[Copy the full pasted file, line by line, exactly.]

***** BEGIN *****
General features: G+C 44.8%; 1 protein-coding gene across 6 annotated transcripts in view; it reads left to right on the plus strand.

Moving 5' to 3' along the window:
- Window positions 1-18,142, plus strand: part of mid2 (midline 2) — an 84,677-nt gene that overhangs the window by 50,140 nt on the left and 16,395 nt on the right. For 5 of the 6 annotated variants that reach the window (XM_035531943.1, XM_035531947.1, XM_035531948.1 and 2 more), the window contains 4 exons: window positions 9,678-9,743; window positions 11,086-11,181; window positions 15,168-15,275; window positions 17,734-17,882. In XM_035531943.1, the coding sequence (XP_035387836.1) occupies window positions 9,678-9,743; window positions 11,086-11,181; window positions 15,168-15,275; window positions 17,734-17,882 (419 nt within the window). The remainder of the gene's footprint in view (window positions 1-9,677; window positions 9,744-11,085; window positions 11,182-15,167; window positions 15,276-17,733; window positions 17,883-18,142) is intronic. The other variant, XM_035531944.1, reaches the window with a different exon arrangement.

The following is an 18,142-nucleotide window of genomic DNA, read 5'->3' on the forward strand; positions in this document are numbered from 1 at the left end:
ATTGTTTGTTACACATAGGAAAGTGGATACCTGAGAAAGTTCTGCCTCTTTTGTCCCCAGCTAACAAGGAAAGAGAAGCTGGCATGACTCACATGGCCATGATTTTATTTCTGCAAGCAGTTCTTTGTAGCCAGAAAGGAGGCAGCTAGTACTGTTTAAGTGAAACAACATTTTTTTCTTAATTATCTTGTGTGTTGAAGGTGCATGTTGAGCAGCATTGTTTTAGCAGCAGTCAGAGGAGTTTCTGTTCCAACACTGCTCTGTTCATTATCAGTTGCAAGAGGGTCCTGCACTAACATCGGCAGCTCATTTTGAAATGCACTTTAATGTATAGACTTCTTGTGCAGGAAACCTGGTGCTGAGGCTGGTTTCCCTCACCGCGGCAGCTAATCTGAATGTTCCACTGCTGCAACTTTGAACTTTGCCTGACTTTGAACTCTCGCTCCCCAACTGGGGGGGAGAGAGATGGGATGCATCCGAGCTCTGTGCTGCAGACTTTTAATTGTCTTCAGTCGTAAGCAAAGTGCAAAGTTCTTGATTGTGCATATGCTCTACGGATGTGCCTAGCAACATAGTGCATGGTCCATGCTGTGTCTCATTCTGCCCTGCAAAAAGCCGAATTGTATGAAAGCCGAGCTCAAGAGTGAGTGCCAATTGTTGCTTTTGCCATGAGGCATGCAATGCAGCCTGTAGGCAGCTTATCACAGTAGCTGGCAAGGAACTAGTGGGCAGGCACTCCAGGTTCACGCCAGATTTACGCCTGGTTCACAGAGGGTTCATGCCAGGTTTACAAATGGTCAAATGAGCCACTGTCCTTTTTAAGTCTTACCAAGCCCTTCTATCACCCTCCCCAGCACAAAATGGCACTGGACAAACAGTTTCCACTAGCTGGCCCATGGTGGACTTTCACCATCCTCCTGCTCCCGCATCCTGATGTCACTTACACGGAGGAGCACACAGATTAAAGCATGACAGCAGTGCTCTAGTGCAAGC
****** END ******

General features: G+C 44.8%; 1 protein-coding gene across 6 annotated transcripts in view; it reads left to right on the plus strand.

Moving 5' to 3' along the window:
- Window positions 1-18,142, plus strand: part of mid2 (midline 2) — an 84,677-nt gene that overhangs the window by 50,140 nt on the left and 16,395 nt on the right. For 5 of the 6 annotated variants that reach the window (XM_035531943.1, XM_035531947.1, XM_035531948.1 and 2 more), the window contains 4 exons: window positions 9,678-9,743; window positions 11,086-11,181; window positions 15,168-15,275; window positions 17,734-17,882. In XM_035531943.1, the coding sequence (XP_035387836.1) occupies window positions 9,678-9,743; window positions 11,086-11,181; window positions 15,168-15,275; window positions 17,734-17,882 (419 nt within the window). The remainder of the gene's footprint in view (window positions 1-9,677; window positions 9,744-11,085; window positions 11,182-15,167; window positions 15,276-17,733; window positions 17,883-18,142) is intronic. The other variant, XM_035531944.1, reaches the window with a different exon arrangement.

The following is an 18,142-nucleotide window of genomic DNA, read 5'->3' on the forward strand; positions in this document are numbered from 1 at the left end:
ATTGTTTGTTACACATAGGAAAGTGGATACCTGAGAAAGTTCTGCCTCTTTTGTCCCCAGCTAACAAGGAAAGAGAAGCTGGCATGACTCACATGGCCATGATTTTATTTCTGCAAGCAGTTCTTTGTAGCCAGAAAGGAGGCAGCTAGTACTGTTTAAGTGAAACAACATTTTTTTCTTAATTATCTTGTGTGTTGAAGGTGCATGTTGAGCAGCATTGTTTTAGCAGCAGTCAGAGGAGTTTCTGTTCCAACACTGCTCTGTTCATTATCAGTTGCAAGAGGGTCCTGCACTAACATCGGCAGCTCATTTTGAAATGCACTTTAATGTATAGACTTCTTGTGCAGGAAACCTGGTGCTGAGGCTGGTTTCCCTCACCGCGGCAGCTAATCTGAATGTTCCACTGCTGCAACTTTGAACTTTGCCTGACTTTGAACTCTCGCTCCCCAACTGGGGGGGAGAGAGATGGGATGCATCCGAGCTCTGTGCTGCAGACTTTTAATTGTCTTCAGTCGTAAGCAAAGTGCAAAGTTCTTGATTGTGCATATGCTCTACGGATGTGCCTAGCAACATAGTGCATGGTCCATGCTGTGTCTCATTCTGCCCTGCAAAAAGCCGAATTGTATGAAAGCCGAGCTCAAGAGTGAGTGCCAATTGTTGCTTTTGCCATGAGGCATGCAATGCAGCCTGTAGGCAGCTTATCACAGTAGCTGGCAAGGAACTAGTGGGCAGGCACTCCAGGTTCACGCCAGATTTACGCCTGGTTCACAGAGGGTTCATGCCAGGTTTACAAATGGTCAAATGAGCCACTGTCCTTTTTAAGTCTTACCAAGCCCTTCTATCACCCTCCCCAGCACAAAATGGCACTGGACAAACAGTTTCCACTAGCTGGCCCATGGTGGACTTTCACCATCCTCCTGCTCCCGCATCCTGATGTCACTTACACGGAGGAGCACACAGATTAAAGCATGACAGCAGTGCTCTAGTGCAAGC